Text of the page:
Based on the cell configuration, LV flexibilities are aggregated and applied to eliminate LV voltage constraint violations and current congestions. This is formulated as an optimal control problem, minimizing flexibility activation cost and subject to network constraints. Heuristic approaches, meta-heuristic approaches, and also deterministic approaches were developed to solve this optimization problem. They are tested on a 12-node LV network and compared in terms of computation speed and control cost. The heuristic method based on flexibility efficiency or the genetic algorithm can reach a good compromise between computation speed and control cost. Considering the potential influence of flexibility forecast on control effects, fuzzy logical algorithm is used to improve the forecast accuracy.

A new aggregation solution to use LV flexibility offers as one particular MV flexibility offer among the others in order to solve voltage deviations and congestions at MV level is developed. It first adjusts the admissible voltage ranges at the MV nodes connected only with LV networks to dispatch LV flexibilities, and then takes the new voltage ranges together with MV flexibilities, OLTC and capacitor banks, as control variables to implement an economical optimization to solve network constraints . The results on a feeder from the Electricité de Strasbourg Réseau partner and a 39-node IEEE network show that the developed algorithms can efficiently coordinate different types of LV/MV flexibilities.
Although the operators try their best to make the forecasts of production and demand as accurate as possible, the deviations between both in real time are commonplace, which are dealt with the last part described in deliverable 3.2, with the help of a decentralized gossip algorithm. The gossips of demand and production are propagated between the neighbouring nodes. Each node decides on its own the provision of generation/demand flexibility depending on the utility function. The weight factors are optimized to obtain the satisfying convergence. The results show that the gossip algorithm can curtail excessive generation following to the evolution of power flow. It is also robust and reliable to communication failures and uncertainties of user behaviors.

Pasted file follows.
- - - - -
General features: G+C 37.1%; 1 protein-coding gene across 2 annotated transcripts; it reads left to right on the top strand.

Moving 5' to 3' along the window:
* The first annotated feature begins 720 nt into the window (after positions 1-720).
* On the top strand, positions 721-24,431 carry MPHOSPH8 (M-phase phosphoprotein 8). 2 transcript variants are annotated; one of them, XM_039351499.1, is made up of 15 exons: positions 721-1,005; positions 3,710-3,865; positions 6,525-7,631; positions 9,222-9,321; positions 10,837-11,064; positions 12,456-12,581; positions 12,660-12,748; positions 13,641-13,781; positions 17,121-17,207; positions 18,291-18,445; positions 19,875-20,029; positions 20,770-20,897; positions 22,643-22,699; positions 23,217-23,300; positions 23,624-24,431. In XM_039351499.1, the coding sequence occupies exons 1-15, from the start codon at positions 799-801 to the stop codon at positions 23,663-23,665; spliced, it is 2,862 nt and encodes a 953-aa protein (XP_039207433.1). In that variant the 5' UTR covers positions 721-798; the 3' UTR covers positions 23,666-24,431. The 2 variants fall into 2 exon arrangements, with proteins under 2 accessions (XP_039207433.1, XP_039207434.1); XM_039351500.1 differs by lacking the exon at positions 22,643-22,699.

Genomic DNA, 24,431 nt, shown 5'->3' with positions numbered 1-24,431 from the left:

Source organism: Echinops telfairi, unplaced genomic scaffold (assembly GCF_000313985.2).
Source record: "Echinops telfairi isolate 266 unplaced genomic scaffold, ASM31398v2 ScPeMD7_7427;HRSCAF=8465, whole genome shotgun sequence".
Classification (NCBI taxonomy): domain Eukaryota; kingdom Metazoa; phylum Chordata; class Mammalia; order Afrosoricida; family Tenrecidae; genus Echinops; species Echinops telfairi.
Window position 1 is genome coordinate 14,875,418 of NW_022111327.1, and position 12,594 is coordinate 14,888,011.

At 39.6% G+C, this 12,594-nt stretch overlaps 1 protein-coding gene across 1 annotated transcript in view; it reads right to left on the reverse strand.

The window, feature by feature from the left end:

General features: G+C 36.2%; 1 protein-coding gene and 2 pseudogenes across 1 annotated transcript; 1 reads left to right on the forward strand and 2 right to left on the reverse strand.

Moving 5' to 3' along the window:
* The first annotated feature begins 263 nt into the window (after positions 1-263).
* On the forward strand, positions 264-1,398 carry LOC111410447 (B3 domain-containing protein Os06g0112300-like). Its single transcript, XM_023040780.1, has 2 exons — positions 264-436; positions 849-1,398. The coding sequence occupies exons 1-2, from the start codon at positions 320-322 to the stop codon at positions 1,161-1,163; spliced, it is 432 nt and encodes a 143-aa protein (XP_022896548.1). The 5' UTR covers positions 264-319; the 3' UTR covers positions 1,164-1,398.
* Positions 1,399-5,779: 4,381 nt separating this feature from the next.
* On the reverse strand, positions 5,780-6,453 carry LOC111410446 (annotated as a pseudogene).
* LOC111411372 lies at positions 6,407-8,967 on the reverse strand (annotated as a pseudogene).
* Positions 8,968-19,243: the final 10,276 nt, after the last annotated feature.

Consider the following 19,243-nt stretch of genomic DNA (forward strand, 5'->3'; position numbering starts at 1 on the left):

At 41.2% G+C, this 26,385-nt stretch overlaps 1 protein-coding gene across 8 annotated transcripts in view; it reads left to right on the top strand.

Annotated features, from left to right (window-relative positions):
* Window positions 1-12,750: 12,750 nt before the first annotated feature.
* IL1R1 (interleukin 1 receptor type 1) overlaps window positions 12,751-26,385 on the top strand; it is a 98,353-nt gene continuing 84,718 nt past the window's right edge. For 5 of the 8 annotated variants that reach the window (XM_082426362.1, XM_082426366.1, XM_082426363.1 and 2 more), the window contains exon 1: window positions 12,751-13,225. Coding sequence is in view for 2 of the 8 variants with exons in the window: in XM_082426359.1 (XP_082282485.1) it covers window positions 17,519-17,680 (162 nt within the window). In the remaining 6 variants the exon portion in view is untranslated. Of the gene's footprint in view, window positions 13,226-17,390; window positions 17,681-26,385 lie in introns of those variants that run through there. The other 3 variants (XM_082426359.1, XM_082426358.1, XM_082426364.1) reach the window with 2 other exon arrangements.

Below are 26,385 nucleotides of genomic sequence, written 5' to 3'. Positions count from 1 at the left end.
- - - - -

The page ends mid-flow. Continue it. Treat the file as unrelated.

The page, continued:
1.3 self-defense reactions from the controllable devices at distribution network level
In deliverable 4.1, the scientific barriers to enable such a control were identified and the concepts of the proposed solutions were given.
The identified scientific barriers can be summarized as:
• coordination of strategies in different operation mode for a distributed management system,
• appropriate strategies that fully use this distributed management system,
• levels of DSO control,
• robustness and ICT security.

The deliverable 4.2 presents the solutions and practical implementations to enable distributed direct real time control at the distribution level. The first part of it recaps the barriers and describes the outlines and scopes of the solutions to overcome these barriers. The second part focuses on the specific implementation and first results obtained in simulation, which lead to specific use cases that will be tested on the different DREAM trial sites.
Concerning the barrier that is related to the coordination of strategies in different operation modes, an approach is proposed that is inspired by a traffic light. According to the status of the grid (that leads to different phases, green, amber or red in the traffic light) the DSO agent can use different functionalities and implementations to respond to the situation. This approach also should coordinate the interaction between the markets and the grid operation. Further, the distributed agent structure is taken into account by establishing control mechanisms that supervise the mutual interaction of the agents.